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Sequential Touch Switch Schematic Circuit Diagram

Touch Switch Operation Using Schmitt Trigger

The touch switch operates based on a Schmitt trigger with a hold contact, constructed from IC1a, IC1b, and R3. IC1b’s output is looped back to IC1a through R3, ensuring both gates maintain their stable states. When the circuit is at rest, meaning the anode of D1 is low and the cathode of D2 is high, the gates maintain their status.

Understanding Schmitt Trigger Circuit

A Schmitt trigger is a comparator circuit with hysteresis, achieved by applying positive feedback to a comparator or differential amplifier’s noninverting input. This active circuit converts a digital input signal to an analog input signal. The term “trigger” is used because the output maintains its value until the input changes significantly enough to cause a switch. In the non-inverting configuration, when the input surpasses a predetermined threshold, the output goes high. When the input drops below a different (lower) threshold, the output goes low. If the input falls between the two levels, the output retains its current state.

Sequential touch switch Schematic diagram

Touch Switch: A Simple Tactile Sensor

Introduction to Touch Switch

A touch switch is a special type of switch that activates when touched by an object. These switches are commonly found in metal-clad lamps, wall switches, and public computer terminals. In essence, a touchscreen comprises an array of touch switches, making it a fundamental type of tactile sensor.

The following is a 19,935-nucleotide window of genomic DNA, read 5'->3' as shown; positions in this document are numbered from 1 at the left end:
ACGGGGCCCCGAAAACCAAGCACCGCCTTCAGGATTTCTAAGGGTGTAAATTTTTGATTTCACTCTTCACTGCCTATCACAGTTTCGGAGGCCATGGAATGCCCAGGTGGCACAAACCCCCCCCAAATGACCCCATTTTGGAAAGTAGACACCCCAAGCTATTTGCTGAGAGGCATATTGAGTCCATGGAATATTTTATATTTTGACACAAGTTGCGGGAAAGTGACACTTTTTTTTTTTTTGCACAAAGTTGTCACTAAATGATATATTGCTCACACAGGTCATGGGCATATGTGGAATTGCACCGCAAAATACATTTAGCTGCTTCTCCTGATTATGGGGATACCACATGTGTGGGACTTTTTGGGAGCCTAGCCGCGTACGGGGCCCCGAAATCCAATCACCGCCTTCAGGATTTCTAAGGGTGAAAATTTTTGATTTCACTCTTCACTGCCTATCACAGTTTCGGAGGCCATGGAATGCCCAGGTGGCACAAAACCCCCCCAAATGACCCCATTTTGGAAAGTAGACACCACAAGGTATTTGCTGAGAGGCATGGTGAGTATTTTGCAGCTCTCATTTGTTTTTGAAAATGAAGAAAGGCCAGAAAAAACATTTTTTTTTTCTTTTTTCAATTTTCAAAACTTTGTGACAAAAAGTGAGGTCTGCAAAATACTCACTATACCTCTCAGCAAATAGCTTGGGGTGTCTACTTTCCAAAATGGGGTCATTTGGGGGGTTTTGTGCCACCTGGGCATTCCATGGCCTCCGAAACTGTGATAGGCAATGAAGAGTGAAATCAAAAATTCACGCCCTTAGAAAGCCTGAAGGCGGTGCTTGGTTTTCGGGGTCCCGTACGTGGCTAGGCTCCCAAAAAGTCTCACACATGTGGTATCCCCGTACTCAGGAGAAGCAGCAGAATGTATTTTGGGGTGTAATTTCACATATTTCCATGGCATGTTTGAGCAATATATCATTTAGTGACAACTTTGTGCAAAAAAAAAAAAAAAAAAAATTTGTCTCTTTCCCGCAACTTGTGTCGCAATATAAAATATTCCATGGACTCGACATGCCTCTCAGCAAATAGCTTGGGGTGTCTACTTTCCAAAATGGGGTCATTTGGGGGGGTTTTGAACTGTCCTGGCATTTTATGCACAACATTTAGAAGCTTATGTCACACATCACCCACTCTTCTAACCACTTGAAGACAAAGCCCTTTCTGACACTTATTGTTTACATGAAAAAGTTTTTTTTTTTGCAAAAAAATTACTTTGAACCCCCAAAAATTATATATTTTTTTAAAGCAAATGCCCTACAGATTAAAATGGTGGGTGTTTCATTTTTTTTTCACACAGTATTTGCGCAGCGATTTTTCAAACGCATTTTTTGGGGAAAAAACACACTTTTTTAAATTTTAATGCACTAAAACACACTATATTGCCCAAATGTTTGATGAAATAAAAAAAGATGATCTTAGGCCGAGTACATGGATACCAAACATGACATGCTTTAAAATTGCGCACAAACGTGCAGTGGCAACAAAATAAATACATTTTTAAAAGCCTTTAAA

Switching Process Explained

Imagine Output A is initially low. When the touch contact is bridged by a finger, the voltage across R8 increases. This voltage rise generates a brief pulse due to the R1-C1 configuration. This pulse results in a high input for IC1a via D1. Consequently, both the output of IC1b and output A go high, maintaining this state as explained earlier.

State Change and Reset

Simultaneously, the voltage across C2 gradually rises. Once C2 is sufficiently charged, the circuit becomes primed to change state during the next pulse across R1. This pulse causes the output of IC1a to go low, leading IC1b’s output to follow suit. As a result, the voltage across C2 decreases, returning Output A to its low state and effectively resetting the circuit back to its initial state.

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